A week has now passed since I started working for the Banner Graphic.
Up to now, I have had to get acquainted with a camera, writer's block and my shyness.
With every photograph I've taken, every caption and story I've tried to get creative with, and with the people I've met thus far, I have had to learn bit by bit how to adapt with those three things.
As I reflect on what I have seen so far as a rookie reporter, I think that I am getting better every day. Prior to being here at the Banner, my only similar experience with journalism goes back to when I wrote for The Bachelor, Wabash's student-run newspaper. I came in with no experience in getting that perfect shot.
I was also a keyboard warrior at Wabash. I wrote impassioned, but ultimately directionless op-eds for the Odyssey online platform, regularly pontificating how I thought the College could better address this issue or that.
I was often stuck in my skepticism. I recollect attending only one fraternity party during my four years, and the mother in me was so revolted that I swore I would never be a part of that scene. My diabetes was a good excuse not to go. I unfairly dismissed others I assumed I could never relate to.
This made me into someone who was not very outgoing.
I think this is a good segue into a thought I had while taking pictures at ParkFest yesterday evening. I kept looking around at everyone else. They were just sitting with their friends and having a drink, while listening to some good live music.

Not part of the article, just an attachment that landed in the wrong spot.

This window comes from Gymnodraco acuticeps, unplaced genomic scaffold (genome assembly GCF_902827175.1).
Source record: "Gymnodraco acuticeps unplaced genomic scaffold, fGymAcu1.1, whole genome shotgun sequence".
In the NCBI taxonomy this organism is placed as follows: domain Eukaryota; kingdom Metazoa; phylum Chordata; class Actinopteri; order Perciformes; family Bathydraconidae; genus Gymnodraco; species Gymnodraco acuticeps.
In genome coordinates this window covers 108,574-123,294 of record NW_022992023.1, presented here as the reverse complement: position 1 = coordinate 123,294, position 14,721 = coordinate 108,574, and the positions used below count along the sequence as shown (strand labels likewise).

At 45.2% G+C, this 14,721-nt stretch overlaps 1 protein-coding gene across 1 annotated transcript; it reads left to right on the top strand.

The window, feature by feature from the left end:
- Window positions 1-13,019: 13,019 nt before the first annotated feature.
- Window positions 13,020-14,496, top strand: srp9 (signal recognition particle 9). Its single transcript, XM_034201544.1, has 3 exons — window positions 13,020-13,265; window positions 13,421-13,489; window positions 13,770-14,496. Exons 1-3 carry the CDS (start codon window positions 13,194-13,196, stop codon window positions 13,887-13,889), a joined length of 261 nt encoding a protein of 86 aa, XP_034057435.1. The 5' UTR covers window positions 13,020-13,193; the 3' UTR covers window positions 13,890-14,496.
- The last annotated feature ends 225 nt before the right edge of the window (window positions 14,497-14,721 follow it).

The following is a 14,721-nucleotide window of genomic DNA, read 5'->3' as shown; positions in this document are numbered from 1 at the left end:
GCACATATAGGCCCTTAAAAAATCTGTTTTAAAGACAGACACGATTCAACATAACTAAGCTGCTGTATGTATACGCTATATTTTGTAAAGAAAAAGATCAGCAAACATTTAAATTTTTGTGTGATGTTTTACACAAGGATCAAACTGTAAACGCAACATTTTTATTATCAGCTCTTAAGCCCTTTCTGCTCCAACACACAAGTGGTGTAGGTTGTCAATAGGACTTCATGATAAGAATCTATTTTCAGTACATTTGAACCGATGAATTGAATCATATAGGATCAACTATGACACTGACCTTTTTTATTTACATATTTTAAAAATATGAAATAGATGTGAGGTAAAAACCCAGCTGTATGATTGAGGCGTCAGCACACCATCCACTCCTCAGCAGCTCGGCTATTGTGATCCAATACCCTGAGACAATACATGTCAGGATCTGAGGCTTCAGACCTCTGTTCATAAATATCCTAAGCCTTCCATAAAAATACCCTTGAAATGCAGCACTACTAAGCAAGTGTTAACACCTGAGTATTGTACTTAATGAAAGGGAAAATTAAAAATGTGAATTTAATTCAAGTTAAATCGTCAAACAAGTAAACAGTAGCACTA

"This is what I've missed," I said to myself.
As I provided in my last blog post, PR is a big part of my job. Being seen is important. Being sociable and in the know is important. All of these go into being a charismatic individual; one who is honest and does right by people.
I took on this challenge knowing that I would have to face up to my shortcomings; to actually get to know the people in my community; to learn new things; and to be more involved.
I believe that these challenges accompany anyone who finds himself trying to thrive in stressful situations, and when he sometimes can find himself in a darker place.
I think that those who make it out better than they were before keep their friends close, and take time out their week for that one beer.